Getting to the Heart of the matter: chronic mitral valve regurgitation in the mature athlete

Mitral regurgitation (MR) is a relatively common heart valve disorder that can arise either as a primary disorder of the valve itself or secondarily from various forms of cardiomyopathy. In either case, the result is the same: a portion of the outward blood flow of the heart backs up into the left atrium (see image above). This reduces the amount of oxygenated blood delivered to the body and congests the vasculature of the lungs. For athletes suffering from MR, this can impose significant limitations on stamina and performance.

MR can manifest acutely after an infection or heart attack, causing severe symptoms such as profound fatigue, shortness of breath, pulmonary edema, and shock. Acute MR is a medical emergency, often requiring hospitalization and aggressive intervention. MR can also be gradual, insidious and chronic, progressing to symptoms of heart failure and arrhythmias such as atrial fibrillation. Chronic MR poses a unique challenge to both the athlete suffering from it and the physician who is managing care.

Staging of chronic MR is based on symptom severity, anatomy of the valve itself, the size and function of the left heart, and whether or not blood pressure in the pulmonary vasculature is elevated. If your physician suspects that you may have this valvular disorder based on your symptoms and clinical exam, diagnosis and staging is made by echocardiography. It is important here to let your physician know your level of athletic performance, as even mild or moderate symptoms can significantly limit your ability to exercise. Additional testing including an EKG stress test, blood work, and possible heart catheterization may be performed to determine the ultimate cause of your MR. Medical management of MR is aimed at reducing symptomology and mitigating risk factors that contribute to its progression. Adequate blood pressure control with lifestyle modification and medications is of the utmost importance. Once diagnosed and properly characterized, those with MR should be monitored at least annually. Timing of repeat echocardiography is dictated by symptom severity or when symptoms worsen.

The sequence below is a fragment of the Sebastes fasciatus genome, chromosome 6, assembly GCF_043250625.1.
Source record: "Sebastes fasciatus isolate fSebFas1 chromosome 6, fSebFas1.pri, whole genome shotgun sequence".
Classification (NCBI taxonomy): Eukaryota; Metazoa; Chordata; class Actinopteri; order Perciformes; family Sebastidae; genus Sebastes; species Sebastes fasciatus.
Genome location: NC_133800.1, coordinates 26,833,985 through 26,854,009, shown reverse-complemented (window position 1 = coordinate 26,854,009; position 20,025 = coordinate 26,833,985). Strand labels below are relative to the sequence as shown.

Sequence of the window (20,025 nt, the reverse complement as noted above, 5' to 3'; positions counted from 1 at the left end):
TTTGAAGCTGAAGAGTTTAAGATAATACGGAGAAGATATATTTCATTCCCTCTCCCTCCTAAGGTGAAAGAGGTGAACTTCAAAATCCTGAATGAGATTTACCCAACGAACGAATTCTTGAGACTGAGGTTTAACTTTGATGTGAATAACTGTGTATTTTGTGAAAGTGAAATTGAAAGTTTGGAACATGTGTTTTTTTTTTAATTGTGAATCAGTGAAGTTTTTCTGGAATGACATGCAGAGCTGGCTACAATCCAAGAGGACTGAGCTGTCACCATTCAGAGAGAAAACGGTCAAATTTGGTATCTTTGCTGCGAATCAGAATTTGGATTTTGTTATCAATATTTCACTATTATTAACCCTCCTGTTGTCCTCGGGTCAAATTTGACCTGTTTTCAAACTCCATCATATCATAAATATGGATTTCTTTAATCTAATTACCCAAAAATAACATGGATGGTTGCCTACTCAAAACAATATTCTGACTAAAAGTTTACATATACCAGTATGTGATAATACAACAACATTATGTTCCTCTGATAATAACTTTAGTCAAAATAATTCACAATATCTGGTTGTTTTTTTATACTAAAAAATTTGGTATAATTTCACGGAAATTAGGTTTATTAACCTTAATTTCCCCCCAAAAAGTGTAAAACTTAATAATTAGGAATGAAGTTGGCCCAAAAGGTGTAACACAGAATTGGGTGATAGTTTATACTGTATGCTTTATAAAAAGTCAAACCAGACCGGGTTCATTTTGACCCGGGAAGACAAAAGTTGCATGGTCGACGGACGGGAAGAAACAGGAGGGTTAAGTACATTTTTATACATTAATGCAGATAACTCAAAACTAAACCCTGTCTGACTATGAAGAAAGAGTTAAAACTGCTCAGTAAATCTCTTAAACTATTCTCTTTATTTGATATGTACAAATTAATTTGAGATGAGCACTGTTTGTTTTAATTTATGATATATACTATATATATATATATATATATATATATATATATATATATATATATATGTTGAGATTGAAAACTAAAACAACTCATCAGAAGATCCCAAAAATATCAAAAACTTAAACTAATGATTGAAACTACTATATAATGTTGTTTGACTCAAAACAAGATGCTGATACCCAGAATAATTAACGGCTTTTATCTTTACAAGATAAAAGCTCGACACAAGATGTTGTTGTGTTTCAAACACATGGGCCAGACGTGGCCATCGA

Ultimately, MR requires surgery to correct. Evidence shows that when done earlier, before the onset of symptoms, successful repair or replacement of the diseased mitral valve significantly improves symptoms and mortality. Candidates for surgical intervention are based on staging of disease and severity of symptoms. Typically, surgery is done only for patients with severe valve abnormalities and symptoms that limit activities of daily living, including exercise and competitive sports. However, because each patient varies in their level of fitness, what is typically defined as moderate for some may be severe to others. Therefore, the decision to proceed with surgery should be individualized for every patient, taking into account their baseline level of fitness and overall quality of life.

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Nishimura RA, Otto CM, Bonow RO, et al. 2017 AHA/ACC Focused Update of the 2014 AHA/ACC Guideline for the Management of Patients With Valvular Heart Disease: A Report of the American College of Cardiology/American Heart Association Task Force on Clinical Practice Guidelines. J Am Coll Cardiol 2017.

Enriquez-Sarano M, Avierinos JF, Messika-Zeitoun D, et al. Quantitative determinants of the outcome of asymptomatic mitral regurgitation. N Engl J Med 2005; 352:875.